Travesty (n): A literary composition which aims at exciting laughter by burlesque and ludicrous treatment of a serious work; literary composition of this kind; hence, a grotesque or debased imitation or likeness; a caricature. (Oxford English Dictionary)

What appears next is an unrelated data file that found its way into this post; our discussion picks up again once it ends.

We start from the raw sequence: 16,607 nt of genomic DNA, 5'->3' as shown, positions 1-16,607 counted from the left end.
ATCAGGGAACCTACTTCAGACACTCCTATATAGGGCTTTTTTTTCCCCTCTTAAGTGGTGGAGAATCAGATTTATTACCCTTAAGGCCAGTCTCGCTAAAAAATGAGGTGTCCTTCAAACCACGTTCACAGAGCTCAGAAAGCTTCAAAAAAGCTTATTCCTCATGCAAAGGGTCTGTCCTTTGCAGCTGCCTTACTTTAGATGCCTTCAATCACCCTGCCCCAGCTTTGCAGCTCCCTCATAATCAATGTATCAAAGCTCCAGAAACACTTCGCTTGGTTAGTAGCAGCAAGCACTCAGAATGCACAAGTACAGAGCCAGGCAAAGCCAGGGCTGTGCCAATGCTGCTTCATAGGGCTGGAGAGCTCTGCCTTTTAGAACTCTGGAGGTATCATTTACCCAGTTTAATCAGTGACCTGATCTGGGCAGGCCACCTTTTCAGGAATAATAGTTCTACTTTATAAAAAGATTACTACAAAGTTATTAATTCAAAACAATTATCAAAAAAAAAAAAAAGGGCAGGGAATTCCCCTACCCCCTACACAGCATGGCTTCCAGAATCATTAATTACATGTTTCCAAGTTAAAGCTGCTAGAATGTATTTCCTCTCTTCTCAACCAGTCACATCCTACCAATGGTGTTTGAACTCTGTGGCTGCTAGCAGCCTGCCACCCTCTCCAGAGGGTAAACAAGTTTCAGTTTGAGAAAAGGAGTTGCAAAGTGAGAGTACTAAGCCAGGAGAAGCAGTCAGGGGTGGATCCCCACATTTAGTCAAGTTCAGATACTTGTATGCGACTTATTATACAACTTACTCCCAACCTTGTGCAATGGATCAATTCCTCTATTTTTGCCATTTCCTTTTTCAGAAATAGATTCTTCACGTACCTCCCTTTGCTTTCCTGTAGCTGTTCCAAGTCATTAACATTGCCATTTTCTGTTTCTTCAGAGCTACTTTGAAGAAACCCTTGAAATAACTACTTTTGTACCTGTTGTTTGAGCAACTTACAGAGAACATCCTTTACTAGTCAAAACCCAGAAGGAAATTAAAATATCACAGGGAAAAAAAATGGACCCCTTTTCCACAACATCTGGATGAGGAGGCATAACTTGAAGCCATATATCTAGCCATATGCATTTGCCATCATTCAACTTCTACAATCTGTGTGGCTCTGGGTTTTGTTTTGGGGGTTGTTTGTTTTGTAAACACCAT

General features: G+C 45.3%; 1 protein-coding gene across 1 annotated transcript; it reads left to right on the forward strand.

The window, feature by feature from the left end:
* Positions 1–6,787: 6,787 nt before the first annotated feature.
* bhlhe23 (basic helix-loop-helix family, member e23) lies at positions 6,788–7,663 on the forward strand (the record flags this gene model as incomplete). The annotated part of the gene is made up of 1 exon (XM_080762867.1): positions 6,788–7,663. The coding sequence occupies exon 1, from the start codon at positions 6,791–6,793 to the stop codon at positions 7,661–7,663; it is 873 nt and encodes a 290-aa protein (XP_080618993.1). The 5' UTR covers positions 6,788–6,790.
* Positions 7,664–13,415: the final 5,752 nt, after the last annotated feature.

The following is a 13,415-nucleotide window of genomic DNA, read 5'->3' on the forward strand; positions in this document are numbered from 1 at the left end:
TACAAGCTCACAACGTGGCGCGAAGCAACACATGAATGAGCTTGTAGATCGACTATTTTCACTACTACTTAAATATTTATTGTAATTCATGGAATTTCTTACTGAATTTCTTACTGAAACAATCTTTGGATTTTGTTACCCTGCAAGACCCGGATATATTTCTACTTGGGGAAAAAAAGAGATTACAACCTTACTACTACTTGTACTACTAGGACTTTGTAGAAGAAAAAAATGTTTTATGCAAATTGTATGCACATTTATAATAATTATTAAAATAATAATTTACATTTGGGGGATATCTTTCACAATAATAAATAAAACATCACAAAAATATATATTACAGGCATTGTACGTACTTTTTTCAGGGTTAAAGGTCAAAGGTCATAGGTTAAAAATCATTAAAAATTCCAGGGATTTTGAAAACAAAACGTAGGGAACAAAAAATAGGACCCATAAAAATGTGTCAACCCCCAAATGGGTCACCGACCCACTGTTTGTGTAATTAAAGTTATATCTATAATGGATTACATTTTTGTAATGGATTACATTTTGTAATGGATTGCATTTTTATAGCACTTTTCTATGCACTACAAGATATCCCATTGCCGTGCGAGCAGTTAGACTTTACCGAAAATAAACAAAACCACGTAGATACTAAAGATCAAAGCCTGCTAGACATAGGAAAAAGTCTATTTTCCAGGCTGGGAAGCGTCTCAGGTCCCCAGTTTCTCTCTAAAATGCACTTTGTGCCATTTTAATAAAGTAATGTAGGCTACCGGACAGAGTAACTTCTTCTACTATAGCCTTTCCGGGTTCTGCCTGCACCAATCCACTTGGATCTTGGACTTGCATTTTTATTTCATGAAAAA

In the creative writing class I’m teaching, I set up a class exercise consisting of editing four pages of Atlanta Nights. That’s the book invented by the Science Fiction and Fantasy Writers of America to sting a notorious vanity press. The MSS was mailed as if from a novice writer. The vanity press sent back a congratulatory letter stating that their editors deemed the book worthy of publication. Yeah, right. Atlanta Nights was created by a gaggle of SFWA members who wrote a books’ worth of fiction of supreme badness. The sting worked and got a lot of bad PR for the vanity press and good PR for SFWA, which then self-published the book through Lulu.com. The book is a gold mine of shattered rules of plot, characterization, grammar, and good taste. My editing class paired off and edited like mad. One of my points in the exercise was that it can make sense to cut first and only fix the mistakes in what’s left. Atlanta Nights illustrates that concept beautifully. The book has more pointless padding than an overstuffed armchair. Rafts of details that could be painstakingly edited are embedded in sections that it would be better cut out to get to the actual plot, such as it is. The supposed author of Atlanta Nights was Travis Tea.